A big shout out to Lui Ferreyra for our fancy new bio portraits. And lastly a hat tip to our generous web host Media Temple and their CloudTech staff who have kept things humming smoothly behind the scenes here for years.

 

 



Art Photography

Artist Yang Yongliang Imagines the Bleak Effects of Industrialization in Dense Photographic Collages

November 1, 2017

Christopher Jobson

Yang Yongliang, Endless Streams, 2017. Single Channel 4K video, 7’00”, © Yang Yongliang / Courtesy Galerie Paris-Beijing

In these stark photographic collages that seem to possess the infinite density of a fractal, artist Yang Yongliang (previously) questions unchecked industrialization, the impact of climate change, and pressing social issues in his native China. Each image seems to suggest a post-apocalyptic future where the forces of urbanization collide with the natural world, creating a drab black and white dystopia. “The artist keeps developing a critic approach to reality while searching for a spiritual source in his country’s relentless march between technological progress and annihilation,” states Galerie Paris-Beijing.

As part of this new series titled Time Immemorial, Yongliang began with a series of digital collages that were printed in negative on fine art paper. Each piece was then photographed with a traditional film camera and prints were developed by hand. Lastly, the artworks are mounted on back-lit wooden cases to fulfill the artist’s intent to preserve digital imagery on photographic film.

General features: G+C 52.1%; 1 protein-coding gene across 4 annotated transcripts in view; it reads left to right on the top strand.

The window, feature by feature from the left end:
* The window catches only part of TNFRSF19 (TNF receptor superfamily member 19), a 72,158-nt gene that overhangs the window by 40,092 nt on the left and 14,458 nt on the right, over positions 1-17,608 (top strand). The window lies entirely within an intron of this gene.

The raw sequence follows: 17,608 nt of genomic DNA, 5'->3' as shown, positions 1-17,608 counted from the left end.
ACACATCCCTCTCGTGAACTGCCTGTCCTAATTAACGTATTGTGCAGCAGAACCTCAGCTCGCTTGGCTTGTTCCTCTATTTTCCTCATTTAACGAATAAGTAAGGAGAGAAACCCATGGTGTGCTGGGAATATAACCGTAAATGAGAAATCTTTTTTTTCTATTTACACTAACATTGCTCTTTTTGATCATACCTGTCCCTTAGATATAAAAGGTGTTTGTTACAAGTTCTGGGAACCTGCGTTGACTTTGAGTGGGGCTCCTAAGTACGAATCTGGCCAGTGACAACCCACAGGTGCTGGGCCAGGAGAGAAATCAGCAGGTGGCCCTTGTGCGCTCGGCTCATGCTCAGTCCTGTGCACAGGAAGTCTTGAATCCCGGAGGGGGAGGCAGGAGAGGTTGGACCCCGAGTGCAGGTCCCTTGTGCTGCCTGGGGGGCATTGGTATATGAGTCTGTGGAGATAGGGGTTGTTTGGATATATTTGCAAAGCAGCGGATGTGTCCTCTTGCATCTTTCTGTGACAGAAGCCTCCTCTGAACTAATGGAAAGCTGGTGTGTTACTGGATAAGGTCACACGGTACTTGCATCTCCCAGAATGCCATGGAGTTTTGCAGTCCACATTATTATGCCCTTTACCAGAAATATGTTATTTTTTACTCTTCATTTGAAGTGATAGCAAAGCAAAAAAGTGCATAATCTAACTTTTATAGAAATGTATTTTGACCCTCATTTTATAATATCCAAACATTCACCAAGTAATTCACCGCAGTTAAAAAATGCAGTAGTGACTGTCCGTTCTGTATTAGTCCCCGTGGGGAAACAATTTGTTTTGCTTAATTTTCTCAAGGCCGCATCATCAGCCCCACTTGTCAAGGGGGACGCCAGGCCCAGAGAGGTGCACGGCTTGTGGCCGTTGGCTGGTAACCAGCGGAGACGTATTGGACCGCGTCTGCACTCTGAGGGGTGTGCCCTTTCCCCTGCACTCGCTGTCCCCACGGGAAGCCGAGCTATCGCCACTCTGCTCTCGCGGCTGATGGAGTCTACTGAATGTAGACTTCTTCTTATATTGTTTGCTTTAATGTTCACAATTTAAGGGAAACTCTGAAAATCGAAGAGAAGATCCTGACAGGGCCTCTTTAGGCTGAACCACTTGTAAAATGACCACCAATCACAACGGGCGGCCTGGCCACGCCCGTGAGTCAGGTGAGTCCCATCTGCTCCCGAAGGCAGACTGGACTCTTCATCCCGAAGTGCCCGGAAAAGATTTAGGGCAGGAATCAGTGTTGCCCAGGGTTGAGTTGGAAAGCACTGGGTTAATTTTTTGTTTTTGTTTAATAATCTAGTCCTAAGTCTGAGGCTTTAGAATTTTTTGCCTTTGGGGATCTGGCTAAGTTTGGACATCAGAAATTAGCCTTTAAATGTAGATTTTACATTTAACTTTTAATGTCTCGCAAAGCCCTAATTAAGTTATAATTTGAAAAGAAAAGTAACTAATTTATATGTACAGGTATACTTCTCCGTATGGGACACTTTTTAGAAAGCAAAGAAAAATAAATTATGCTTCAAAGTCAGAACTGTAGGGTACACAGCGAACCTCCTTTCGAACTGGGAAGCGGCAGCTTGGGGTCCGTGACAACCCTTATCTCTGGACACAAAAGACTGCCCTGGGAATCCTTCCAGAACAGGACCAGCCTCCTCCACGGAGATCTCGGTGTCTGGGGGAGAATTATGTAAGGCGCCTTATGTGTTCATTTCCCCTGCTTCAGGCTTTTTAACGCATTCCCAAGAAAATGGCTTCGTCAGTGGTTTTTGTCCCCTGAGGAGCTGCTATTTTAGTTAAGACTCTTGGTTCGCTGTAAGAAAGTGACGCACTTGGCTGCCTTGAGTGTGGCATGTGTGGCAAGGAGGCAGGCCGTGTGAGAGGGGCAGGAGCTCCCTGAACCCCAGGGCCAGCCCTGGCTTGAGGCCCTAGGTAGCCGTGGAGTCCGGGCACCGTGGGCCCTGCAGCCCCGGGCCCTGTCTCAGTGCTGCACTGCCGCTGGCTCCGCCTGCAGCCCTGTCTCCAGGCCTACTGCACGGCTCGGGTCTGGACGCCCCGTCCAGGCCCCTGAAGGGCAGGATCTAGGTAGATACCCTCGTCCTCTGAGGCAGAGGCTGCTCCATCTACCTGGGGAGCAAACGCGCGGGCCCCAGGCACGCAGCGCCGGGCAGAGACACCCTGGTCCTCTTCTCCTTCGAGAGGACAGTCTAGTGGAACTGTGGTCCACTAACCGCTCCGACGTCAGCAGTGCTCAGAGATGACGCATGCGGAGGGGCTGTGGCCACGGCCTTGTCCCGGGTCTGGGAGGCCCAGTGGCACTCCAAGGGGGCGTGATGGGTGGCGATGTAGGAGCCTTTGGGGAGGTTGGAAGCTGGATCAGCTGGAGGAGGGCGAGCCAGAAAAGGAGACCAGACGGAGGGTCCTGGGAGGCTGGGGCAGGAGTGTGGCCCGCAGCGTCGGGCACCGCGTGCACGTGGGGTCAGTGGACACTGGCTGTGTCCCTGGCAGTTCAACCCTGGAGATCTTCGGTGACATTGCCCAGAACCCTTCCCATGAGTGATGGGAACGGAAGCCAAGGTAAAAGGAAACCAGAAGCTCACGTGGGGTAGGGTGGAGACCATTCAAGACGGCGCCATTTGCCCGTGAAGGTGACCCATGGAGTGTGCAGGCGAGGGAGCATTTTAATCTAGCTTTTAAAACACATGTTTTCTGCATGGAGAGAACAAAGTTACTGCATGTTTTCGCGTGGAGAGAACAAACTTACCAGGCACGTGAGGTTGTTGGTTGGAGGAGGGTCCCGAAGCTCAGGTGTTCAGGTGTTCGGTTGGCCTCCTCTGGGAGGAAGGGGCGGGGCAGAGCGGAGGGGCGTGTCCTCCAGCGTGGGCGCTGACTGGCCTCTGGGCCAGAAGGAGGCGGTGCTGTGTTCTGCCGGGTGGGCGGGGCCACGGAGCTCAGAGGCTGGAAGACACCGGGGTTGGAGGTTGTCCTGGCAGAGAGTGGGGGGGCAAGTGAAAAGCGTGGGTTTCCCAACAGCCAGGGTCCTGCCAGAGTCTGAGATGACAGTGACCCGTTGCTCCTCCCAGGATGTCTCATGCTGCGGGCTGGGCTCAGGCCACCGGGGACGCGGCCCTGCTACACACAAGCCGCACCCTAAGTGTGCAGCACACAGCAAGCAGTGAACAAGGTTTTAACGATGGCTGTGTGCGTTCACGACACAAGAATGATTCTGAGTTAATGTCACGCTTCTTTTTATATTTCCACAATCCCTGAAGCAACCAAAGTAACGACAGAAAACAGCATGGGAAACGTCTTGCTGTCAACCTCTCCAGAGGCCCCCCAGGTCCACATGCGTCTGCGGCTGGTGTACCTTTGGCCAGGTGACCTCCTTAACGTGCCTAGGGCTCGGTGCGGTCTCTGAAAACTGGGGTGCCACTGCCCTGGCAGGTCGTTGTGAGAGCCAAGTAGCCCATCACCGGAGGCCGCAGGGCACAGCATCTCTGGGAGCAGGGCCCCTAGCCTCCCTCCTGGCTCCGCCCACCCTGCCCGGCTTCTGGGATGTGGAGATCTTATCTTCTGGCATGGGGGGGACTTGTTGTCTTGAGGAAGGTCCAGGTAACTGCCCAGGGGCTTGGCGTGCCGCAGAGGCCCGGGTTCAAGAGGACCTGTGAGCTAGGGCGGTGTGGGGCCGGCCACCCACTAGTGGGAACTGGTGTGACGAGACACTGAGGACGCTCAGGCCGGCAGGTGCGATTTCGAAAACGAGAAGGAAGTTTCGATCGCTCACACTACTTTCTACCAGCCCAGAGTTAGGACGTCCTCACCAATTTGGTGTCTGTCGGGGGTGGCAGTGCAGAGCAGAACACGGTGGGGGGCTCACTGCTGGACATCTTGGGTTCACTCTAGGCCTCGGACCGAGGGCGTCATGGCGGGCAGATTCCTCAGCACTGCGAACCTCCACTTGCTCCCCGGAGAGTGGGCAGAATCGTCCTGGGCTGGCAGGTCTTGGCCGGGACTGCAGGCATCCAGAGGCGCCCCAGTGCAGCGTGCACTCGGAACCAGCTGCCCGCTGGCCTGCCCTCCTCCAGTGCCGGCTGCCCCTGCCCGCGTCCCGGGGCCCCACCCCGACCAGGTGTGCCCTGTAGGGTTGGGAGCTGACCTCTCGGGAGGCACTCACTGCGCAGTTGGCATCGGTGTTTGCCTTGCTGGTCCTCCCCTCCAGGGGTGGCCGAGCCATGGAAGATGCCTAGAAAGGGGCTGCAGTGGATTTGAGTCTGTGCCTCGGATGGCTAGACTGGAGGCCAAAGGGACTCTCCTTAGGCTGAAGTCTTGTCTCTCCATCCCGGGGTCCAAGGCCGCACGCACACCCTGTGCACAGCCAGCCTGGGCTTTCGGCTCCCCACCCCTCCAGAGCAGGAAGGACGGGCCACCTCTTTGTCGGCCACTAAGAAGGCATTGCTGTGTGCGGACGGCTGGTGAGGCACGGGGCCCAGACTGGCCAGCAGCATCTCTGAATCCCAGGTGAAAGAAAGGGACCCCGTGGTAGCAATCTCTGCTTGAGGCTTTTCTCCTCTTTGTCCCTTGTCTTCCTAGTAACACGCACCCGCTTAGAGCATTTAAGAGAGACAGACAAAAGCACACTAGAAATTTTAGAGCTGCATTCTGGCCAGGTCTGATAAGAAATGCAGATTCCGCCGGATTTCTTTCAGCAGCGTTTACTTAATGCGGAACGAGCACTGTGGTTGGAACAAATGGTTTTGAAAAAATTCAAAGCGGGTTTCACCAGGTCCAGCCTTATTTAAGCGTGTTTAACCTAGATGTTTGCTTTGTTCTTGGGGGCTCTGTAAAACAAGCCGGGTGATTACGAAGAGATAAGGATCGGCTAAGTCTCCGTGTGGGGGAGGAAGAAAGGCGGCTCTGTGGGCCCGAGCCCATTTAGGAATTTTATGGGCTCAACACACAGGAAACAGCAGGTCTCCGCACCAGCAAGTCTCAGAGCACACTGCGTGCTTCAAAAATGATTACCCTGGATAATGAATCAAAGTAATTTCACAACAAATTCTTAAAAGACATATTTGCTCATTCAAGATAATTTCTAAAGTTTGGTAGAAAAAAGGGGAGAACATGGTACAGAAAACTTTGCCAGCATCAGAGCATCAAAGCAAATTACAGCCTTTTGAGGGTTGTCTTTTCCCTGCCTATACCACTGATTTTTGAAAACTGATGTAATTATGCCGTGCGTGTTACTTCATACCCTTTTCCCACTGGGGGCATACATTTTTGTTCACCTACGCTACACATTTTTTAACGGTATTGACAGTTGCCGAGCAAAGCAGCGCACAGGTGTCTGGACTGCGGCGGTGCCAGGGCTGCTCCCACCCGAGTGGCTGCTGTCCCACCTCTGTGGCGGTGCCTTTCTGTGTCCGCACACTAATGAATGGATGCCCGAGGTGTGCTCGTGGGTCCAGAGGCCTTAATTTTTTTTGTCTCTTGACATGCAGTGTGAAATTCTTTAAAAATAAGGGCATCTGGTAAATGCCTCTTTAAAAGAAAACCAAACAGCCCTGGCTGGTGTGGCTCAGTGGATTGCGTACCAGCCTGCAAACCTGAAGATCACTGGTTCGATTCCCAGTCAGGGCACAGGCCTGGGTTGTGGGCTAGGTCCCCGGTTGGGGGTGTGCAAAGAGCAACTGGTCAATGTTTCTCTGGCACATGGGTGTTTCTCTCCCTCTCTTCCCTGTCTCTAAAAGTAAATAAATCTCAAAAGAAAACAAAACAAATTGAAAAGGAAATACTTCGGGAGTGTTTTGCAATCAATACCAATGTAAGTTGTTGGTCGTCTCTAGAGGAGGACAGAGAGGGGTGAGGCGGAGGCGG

Time Immemorial opens at Galerie Paris-Beijing on November 4, 2017.

Sinking, 2016. Giclee print on Fine Art paper, 100 x 80 cm

Flooding, 2016. Giclee print on Fine Art paper, 80 x 100 cm

The Cliff, 2016. Giclee print on Fine Art paper, 80 x 80 cm

The Path, 2016. Giclee print on Fine Art paper, 80 x 80 cm

The Streams, 2016. Giclee print on Fine Art paper, 100 x 80 cm

The Flock, 2016. Giclee print on Fine Art paper, 80 x 100 cm

 

 



Art

Brittle Skeletons Crocheted from Discarded Textiles by Caitlin McCormack

October 31, 2017

Laura Staugaitis

Philadelphia-based artist Caitlin McCormack (previously) continues to explore the decay and remains of once-living things in her intricate crochet work. McCormick constructs her pieces using a labor intensive process that involves stiffening discarded textile materials with enamel paint to create brittle bone-like material. She then crochets fantastical intertwined skeletons of humans, birds, snakes, devils, and two-headed bats, which are displayed with stark black backdrops, glass cases, and lathed bases that reference old-fashioned displays for scientific specimens.

Her new show, Lazarus Taxa, refers to the paleontological concept of species that disappear and reappear in the fossil record. Lazarus Taxa is currently on display at Paradigm Gallery + Studio. You can also follow her on Instagram.

 

 



Art

Chandeliers Constructed From Recycled Plastic PET Bottles by Veronika Richterová

October 30, 2017

Kate Sierzputowski

Czech artist Veronika Richterová (previously) uses the near indestructible nature of plastic PET bottles to her advantage. By snipping, twisting, and heating the drinking vessels, she forms long-lasting sculptures that visually mirror the qualities of glass. This similarity inspired her series of PET luminaries, a project composed of fully functioning light systems in the form of chandeliers and lamps.

The included works are decorated with tulip-shaped light bulb covers, scalloped edges, and long, twisted segments of recycled bottles that imitate electrical cords. In order to protect these heat-sensitive sculptures, Richterová installs her works with bulbs and cables that produce minimal heat.

A few of Richterová’s plastic chandeliers are currently included in the 50-artist exhibition Eden Unearthed at Sydney’s Eden Gardens through February 2018. You can see more recycled works in the form of cacti, animals, and more on the artist’s website. (via Lustik)